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After A Year In Space, The Air Hasn’t Gone Out Of NASA’s Inflated Module

Flight engineer Kate Rubins checks out the Bigelow Expandable Activity Module.

A prototype of what could be the next generation of space stations is currently in orbit around the Earth.

The prototype is unusual. Instead of arriving in space fully assembled, it arrived folded up and was only expanded to its full size once on orbit.

The module is called BEAM, the Bigelow Expandable Activity Module, It’s been attached to the International Space Station since April last year.

Expandable modules allow you to pack a large volume into a smaller space for launch. They’re not made of metal, but instead use tough materials like the Kevlar found in bullet-proof vests.

The station crew used air pressure to unfold and expand the BEAM, but it’s wrong to think about BEAM as expanding like a balloon that could go POP if something punctured it.

NASA’s Jason Crusan says there’s a better analogy: “It’s much like the tire of your car.”

Even with no air in it a tire retains its tire-like shape.

When BEAM unfolded on orbit, it adopted its more natural shape, something resembling a stumpy watermelon. Even if it were to lose all its internal air, “It still has structure to it,” says Crusan.

Of course NASA would prefer BEAM not lose all its air, so there are many layers of shielding to prevent things like meteorites or other space debris from poking a hole in BEAM.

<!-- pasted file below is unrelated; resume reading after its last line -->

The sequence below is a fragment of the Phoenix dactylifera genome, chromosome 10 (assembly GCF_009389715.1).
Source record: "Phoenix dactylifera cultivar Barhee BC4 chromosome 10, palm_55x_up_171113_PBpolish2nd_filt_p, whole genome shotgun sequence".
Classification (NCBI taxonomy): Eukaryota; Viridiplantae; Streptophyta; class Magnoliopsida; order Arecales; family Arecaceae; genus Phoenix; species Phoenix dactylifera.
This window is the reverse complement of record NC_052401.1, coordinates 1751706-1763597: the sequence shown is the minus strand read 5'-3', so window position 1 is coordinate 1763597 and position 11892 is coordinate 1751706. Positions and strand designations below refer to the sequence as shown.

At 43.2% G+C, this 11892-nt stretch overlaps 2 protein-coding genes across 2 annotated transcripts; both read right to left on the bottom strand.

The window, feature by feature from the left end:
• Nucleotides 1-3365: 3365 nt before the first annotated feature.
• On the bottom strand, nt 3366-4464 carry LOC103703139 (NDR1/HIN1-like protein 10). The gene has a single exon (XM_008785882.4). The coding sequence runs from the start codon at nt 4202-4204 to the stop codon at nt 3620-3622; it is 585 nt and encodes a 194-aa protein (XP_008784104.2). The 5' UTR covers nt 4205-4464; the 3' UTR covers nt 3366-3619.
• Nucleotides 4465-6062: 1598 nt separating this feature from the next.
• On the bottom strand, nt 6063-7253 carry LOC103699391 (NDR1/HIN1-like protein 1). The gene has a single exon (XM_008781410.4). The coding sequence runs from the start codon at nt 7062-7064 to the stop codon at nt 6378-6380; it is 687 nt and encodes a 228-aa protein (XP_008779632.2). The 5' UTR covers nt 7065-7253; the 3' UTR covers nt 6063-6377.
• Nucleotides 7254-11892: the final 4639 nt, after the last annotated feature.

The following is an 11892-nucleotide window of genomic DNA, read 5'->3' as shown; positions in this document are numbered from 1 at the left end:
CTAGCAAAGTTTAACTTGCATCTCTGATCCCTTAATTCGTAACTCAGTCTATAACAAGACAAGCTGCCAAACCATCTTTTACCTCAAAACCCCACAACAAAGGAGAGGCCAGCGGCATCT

“We do believe we’ve taken at least one hit,” says Crusan. “Very small in nature, and actually we can’t even visually see where it’s at.”

Crusan says there was no loss of pressure from the hit.

NASA isn’t actually using BEAM for anything. It’s there just to see how it behaves in space. But Crusan says the space station crew does go inside every once in a while, to check sensors inside the module. He says crew members seem to like visiting BEAM.

“We’ve actually had up to six crew members at a time inside of it. It’s about 15 to 16 cubic meters inside,” says Crusan. That translates to something like the interior space of a modest-sized school bus.

The original plan was to detach BEAM after two years, and let it burn up as it reenters Earth’s atmosphere. But there’s been a change.

“Because of its performance, and it’s doing extremely well, there’s really no reason to throw it away,” says Crusan.

Since storage is at a premium aboard the space station, NASA now plans to use BEAM as a kind of storage shed, and to keep it in space as long as the station continues to operate.

The company that made BEAM, Bigelow Aerospace, has big plans for expandable modules, including a stand-alone space station called the B-330. The B-330 is 20 times larger than BEAM. But company president Robert Bigelow says the good performance of BEAM doesn’t give him confidence that the larger module would be successful too.

“No, I worry too much,” says Bigelow. The B-330 is much, much more complex than BEAM.

“It has two propulsion systems, he says. “It has very large solar arrays, a full suite of environmental life-support systems.”

All things that have to work flawlessly if you want to keep a crew of humans alive and happy in space.

“That’s why I walk around perpetually with a frown. It’s just because there’s so much to think about and be concerned about,” says Bigelow.

Despite his concerns Robert Bigelow says his new space stations may be in orbit before too long. His company plans to have two B-330s ready for launch in 2020.

Copyright 2017 NPR. To see more, visit http://www.npr.org/.

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